With the school year ending, we were obviously a little concerned about Simon not getting the individual attention from experts that has clearly helped him in the last year. We would continue with his therapy at home (his therapist is awesome), but a classroom with other kids seemed like a good idea. Diana did a ton of homework and found a montessori school, and it's interesting to see him in that environment.
If you're not familiar, the montessori approach tends to be very self-directed. There is some amount of structure, sure, but kids have more of an opportunity to follow their intrinsic motivation. I mostly agree with that approach, with minor complaints, but it's certainly better than the increasing desire to force a bunch of testing and teach to the tests.
I worked from home on Monday, so when Diana went to pick him up around lunch time, I was game to go with. He was one of four kids in the class, and they were threading beads based on two dice, one for the color, the other for the shape. Aside from cheating and making the color die red some of the time, it was remarkable how well he was doing given the fine motor issues he has had.
They encouraged him to show me anything around the room that he wanted to show me. First he took me to some map puzzles. He's very into maps, and he's getting pretty solid at reading them (the large braille maps are a required stop at the Disney parks). From there he took me to these beautiful wood toy cylinders. A block of wood has cylinders with handles for him to remove, and then he pulls colored ones (red, of course) from a box. What was particularly striking is how he did them all in order, first try on each.
The feedback we're getting is that he has a good sense of spatial understanding, and that there's a lot going on in his head. It's very possible that his intelligence can be above average, but unlocking it may be challenging because he can't always physically manifest what he's thinking. My gut says this will continue to get better given his strong desire to observe the way something works for long periods of time. Splash in the growing imagination, and I see that link from brain to the physical world getting stronger.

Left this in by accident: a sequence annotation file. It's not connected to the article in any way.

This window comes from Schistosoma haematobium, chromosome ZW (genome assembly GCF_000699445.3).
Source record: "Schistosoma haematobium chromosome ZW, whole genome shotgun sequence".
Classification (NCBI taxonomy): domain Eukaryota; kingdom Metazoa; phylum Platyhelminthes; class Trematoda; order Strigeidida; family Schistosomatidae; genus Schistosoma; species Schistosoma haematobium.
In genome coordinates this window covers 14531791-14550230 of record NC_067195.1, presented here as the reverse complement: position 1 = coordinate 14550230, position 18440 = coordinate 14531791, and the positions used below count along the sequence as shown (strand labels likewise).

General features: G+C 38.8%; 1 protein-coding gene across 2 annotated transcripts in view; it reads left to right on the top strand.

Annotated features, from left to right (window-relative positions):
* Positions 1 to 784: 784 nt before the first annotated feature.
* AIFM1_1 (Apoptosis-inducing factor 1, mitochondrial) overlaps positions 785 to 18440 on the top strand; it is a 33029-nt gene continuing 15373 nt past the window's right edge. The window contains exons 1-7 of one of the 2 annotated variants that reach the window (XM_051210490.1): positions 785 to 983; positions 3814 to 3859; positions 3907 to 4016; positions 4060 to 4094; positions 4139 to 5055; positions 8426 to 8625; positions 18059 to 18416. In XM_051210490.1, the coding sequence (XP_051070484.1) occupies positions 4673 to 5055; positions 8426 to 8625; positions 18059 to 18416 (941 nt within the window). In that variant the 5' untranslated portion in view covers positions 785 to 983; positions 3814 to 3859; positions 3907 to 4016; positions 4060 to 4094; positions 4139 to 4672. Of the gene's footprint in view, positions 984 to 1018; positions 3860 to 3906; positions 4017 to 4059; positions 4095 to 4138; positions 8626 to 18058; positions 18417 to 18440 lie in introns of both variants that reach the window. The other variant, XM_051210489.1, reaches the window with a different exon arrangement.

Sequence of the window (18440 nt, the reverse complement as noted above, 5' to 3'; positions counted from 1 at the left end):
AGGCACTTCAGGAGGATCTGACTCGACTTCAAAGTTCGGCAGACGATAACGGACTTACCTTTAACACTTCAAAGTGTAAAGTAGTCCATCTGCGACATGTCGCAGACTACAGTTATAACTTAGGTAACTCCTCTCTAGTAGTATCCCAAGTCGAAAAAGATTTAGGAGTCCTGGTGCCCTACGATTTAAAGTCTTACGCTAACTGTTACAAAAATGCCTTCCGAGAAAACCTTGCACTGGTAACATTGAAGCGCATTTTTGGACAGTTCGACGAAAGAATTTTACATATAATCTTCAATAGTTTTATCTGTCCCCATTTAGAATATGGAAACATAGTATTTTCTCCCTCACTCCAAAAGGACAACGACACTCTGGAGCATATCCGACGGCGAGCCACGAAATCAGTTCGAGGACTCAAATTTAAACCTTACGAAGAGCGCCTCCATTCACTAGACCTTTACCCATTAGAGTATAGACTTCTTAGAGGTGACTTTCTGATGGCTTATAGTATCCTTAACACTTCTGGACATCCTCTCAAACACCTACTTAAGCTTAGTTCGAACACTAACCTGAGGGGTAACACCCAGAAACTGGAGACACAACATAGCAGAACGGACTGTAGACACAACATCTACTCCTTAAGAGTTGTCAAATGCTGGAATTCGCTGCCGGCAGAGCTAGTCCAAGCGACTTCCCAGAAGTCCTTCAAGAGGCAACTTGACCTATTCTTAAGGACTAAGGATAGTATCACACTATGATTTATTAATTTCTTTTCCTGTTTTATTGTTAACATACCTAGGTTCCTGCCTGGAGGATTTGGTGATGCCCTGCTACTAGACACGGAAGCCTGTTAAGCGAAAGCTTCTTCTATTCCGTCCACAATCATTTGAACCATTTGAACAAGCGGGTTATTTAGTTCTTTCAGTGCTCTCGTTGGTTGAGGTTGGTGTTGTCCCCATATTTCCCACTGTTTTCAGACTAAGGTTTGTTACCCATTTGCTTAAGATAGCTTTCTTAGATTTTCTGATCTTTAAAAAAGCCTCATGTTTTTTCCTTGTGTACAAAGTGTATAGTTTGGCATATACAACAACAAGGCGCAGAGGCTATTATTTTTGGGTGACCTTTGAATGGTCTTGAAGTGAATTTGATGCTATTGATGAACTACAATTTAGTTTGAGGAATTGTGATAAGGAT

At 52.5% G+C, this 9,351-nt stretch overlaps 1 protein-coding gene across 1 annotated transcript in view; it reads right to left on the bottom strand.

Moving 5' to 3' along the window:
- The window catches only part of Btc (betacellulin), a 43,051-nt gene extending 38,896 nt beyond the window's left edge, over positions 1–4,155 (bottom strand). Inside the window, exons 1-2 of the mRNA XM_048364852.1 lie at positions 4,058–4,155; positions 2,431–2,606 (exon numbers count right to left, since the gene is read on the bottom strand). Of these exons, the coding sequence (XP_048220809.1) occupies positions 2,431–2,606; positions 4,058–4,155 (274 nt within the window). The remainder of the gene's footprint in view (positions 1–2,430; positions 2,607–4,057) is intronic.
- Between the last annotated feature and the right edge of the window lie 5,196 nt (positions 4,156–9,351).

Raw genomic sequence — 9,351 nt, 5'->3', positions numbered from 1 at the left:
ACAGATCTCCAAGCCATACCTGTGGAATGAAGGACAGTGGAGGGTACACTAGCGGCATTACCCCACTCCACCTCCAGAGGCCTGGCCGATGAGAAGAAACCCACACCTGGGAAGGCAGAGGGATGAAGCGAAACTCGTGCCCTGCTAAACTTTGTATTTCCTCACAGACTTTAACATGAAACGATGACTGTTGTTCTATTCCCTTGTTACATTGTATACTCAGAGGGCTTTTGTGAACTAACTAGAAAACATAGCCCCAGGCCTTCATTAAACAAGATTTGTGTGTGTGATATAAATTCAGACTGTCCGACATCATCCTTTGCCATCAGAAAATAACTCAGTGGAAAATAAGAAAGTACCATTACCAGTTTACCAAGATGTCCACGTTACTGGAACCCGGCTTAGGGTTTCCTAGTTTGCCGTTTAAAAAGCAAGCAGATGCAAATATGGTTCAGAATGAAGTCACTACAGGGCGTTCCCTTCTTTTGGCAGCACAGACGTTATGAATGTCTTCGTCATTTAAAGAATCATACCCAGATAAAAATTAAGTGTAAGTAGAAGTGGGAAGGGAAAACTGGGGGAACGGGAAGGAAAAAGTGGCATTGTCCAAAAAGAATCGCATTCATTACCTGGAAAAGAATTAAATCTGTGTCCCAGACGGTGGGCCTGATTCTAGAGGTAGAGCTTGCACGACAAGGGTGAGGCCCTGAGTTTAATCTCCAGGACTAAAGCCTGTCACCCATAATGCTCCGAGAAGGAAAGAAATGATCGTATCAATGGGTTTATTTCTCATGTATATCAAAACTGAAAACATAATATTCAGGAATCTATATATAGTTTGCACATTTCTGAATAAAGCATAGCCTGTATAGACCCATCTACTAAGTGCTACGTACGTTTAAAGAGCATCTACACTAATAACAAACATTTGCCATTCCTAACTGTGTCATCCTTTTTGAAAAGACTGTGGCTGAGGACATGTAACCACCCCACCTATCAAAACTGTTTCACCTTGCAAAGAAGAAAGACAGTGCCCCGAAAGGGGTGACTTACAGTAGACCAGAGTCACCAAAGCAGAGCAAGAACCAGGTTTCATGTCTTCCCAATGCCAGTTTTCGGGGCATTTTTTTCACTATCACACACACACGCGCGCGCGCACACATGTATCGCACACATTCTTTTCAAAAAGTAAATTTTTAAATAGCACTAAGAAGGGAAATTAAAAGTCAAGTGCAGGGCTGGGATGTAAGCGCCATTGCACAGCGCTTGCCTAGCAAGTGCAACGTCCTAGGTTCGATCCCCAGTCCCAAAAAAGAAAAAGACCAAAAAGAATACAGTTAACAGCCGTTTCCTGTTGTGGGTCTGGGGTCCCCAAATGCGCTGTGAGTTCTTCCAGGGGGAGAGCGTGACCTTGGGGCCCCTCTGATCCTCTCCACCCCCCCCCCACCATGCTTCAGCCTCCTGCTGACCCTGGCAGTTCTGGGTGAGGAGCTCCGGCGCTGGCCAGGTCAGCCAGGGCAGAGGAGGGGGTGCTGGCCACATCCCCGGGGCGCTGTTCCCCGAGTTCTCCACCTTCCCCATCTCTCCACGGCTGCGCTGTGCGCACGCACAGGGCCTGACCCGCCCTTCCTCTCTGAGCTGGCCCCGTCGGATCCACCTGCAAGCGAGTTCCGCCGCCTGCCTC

For us as parents, the struggle is that he simply gives up and gets upset when he can't do something. Lately it has been over things that we know he can do, like put on his pants. Sometimes he won't even use two hands. This behavior is somewhat extended to his therapist, I assume because she's at home in his environment. But get him out, and he seems to dazzle the people he's with.
The last year has been remarkable for his development. As much as I stress over the financial implication, there's no question that he's learning at an increasing rate. He still seems behind in certain areas when you compare to other kids his age, but I'm hoping that the gap is shrinking. Being able to have a conversation with him, and watch him power along on his tricycle feels great, and he's clearly very proud of himself given the smiles.
The next six months will be very critical I think. I feel like he'll be ready for kindergarten, but we're not the experts. For now, I can't tell you how much I enjoy conversing with the little human we made.